Talking Shit: Looking for a Safe Place

Where are our safe places; our places for collective well-being?
William Wallace
May 7, 2022
William Wallace 0:01  

Alright, so we are recording. So once again, this is the first iteration of “Talking Shit: at the last gay bar in  Como. Thank you, thank you - you are too kind. Everybody who I've invited in on this project has had some kind of interest in community health. So, what are we doing here? How can we make things a little less shitty? What can I do about this thing actively? Or, I guess in my case, it's like, how do I, you know, have a community of people like you, as opposed to all of these little one on one conversations that we have had? So the big, kind of central, idea of this was like: How do I get these people in the  room? And some people gave me some money to do so. And then they didn’t give me some money to do so. And then they might give me some money to do so. But we are here already.

So, introductions for the recording that I may or may not transcribe: I'm William Wallace.

Can I ask y'all? Why did you agree to do this? 

Unknown Speaker 1:28  

Starting off with me, I would say, one, I always support everything that you have a vision for. Your vision is way bigger than  a lot of people think. And I feel like you've experienced so much in a short amount of time. And what you've told me about your story, it’s that type of story that can  inspire so many people. So when you were saying you may not, or you may, get the funds, it's okay. Because right now you need to focus on your big goals, because you're following your passion. The money will come - you just gotta keep following your heart. And I feel like you are one of my favorite people that I've met in Missouri. So, I decided that is why I want to stay here and have this talk.

Unknown Speaker 2:25  

So we've had many conversations here, circling around diversity, equity, and inclusion.  And that's my job. I work as a DI specialist at Columbia Independent School. And I've been in  the DI world for 10 years. So being able to have conversation, hard conversations that really  shouldn't be that difficult to have - we should just be able to talk about the things that are  frustrating and upsetting us - but unfortunately, in the world that we live in, anytime that you talk about the color of your skin, or who you love, it's perceived as, you know, a bad thing  sometimes. And I don't like that. I don't think that that's okay. So, I've been working in my field  to make changes and to help improve any community that I possibly can. And so when Will  was talking about his project and his ideas, I was like, ‘Yes, this is something I can see myself  getting involved in. This is something that I want to be a part of.’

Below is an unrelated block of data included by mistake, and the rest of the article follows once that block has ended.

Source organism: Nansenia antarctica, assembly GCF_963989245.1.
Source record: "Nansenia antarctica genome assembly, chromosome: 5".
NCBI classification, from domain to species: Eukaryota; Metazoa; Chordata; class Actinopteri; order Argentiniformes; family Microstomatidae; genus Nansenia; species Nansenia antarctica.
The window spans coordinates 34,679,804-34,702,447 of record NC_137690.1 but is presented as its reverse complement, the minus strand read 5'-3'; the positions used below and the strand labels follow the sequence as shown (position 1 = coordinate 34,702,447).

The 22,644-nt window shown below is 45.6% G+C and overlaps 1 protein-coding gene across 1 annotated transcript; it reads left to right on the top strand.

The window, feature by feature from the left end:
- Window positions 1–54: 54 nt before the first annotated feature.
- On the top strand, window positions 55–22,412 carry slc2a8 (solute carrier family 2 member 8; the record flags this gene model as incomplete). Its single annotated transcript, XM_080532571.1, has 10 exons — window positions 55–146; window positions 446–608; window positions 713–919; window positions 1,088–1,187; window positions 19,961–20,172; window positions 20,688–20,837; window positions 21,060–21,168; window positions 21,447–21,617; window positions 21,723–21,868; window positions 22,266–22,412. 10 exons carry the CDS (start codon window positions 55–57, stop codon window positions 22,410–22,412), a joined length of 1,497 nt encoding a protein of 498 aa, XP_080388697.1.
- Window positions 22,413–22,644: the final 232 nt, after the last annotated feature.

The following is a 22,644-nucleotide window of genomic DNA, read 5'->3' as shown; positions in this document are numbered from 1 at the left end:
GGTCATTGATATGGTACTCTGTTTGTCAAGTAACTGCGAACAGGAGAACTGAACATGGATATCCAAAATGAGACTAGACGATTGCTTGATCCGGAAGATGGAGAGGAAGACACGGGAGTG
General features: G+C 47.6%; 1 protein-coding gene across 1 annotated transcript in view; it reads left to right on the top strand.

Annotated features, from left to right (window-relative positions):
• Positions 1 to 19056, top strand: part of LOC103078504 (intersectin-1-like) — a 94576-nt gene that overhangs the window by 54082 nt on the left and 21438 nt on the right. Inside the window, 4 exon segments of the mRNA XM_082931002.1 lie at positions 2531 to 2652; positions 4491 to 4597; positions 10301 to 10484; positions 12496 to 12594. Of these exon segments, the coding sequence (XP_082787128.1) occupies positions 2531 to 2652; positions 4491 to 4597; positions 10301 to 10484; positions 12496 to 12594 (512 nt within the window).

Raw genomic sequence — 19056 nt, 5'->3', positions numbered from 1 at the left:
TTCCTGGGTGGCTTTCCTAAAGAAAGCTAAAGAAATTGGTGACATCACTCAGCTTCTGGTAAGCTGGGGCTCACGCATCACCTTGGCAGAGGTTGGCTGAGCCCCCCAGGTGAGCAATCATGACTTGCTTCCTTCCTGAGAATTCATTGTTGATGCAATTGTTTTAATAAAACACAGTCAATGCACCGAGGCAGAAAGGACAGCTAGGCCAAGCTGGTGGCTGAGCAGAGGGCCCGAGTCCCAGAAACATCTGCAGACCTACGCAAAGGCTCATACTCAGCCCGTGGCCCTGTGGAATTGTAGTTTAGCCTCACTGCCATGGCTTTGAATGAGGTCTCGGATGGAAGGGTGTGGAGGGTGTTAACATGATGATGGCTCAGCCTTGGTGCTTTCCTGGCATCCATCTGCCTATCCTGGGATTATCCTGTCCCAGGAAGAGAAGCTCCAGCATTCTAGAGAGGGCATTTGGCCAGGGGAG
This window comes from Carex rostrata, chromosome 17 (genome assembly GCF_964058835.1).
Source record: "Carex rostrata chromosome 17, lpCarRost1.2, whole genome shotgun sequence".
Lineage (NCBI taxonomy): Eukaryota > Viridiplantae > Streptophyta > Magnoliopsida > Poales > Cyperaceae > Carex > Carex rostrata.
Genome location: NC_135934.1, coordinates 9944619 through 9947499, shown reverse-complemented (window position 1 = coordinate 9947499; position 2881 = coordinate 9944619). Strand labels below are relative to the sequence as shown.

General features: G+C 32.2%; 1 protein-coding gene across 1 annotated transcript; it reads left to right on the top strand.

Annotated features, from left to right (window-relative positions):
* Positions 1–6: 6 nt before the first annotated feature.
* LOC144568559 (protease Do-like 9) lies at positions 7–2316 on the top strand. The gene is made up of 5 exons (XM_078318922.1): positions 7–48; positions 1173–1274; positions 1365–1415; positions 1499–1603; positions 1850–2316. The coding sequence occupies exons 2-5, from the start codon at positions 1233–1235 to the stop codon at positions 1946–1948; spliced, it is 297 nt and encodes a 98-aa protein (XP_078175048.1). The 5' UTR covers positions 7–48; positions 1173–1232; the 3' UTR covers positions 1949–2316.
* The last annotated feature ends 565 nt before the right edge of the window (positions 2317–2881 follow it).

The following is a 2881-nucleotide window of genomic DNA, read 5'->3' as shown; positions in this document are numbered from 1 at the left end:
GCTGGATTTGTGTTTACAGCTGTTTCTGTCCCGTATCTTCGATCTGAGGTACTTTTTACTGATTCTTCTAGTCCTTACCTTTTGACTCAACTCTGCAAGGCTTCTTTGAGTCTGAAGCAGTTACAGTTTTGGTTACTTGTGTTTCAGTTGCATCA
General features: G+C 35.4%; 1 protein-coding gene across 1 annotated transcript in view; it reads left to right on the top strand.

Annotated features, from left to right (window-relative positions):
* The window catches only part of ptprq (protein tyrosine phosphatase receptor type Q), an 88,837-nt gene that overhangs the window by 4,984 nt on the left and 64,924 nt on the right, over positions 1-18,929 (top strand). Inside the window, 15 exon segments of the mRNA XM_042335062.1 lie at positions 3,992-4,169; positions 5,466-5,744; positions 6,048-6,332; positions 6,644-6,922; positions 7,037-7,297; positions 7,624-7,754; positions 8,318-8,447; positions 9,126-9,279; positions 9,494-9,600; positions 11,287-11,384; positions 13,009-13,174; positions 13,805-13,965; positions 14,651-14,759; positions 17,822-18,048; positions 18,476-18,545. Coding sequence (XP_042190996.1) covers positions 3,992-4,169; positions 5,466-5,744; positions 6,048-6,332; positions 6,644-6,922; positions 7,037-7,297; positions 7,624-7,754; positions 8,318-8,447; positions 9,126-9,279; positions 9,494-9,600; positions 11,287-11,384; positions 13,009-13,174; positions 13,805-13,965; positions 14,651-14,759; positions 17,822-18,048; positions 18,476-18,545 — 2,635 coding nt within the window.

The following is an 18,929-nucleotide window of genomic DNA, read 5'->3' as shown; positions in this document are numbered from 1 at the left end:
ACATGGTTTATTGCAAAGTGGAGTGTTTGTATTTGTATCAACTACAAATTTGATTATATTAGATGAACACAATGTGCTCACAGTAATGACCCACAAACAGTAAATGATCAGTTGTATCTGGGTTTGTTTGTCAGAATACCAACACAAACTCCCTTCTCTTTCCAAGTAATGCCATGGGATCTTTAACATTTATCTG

William Wallace 4:49  

That's cool. Thank you for coming. Um, I guess I should circle back to like, Why? Why here? So  I recently, I guess it's been about a year now, got back to Colombia. I grew up partially here in Colombia back in like, the late 90s, early 2000s. It was a different town; it was pretty fucked up. A lot of weird stuff happened due to, you know, whatever family circumstances. Then I came back, because of the pandemic. And so, I found a little house on a street I'd never heard of. And, you know, this was like, pre-vaccine, pandemic o'clock. And I was just like, in my house in Missouri, like, what, how, why am I here, like after being in Philadelphia, living in West Philadelphia, very large, very  black city, very gay city. So it was a different experience coming  back to Como. And it's like, okay, I have to get out, I have to get out. And I’m like walking  around, and I see this place, I see the arch and I see the flag. I'm like, that place looks safe. I  don't know. And I thought that I would just walk by, but one day I finally popped my head in. And like, it was a slow Monday night. And it was just Pitt and this regular, who was drawing on the bar and telling these ridiculous jokes, and I'm like, ‘You know what? I think this is good. I like it here.’  And Pitt has been really welcoming. The whole community has been very welcoming.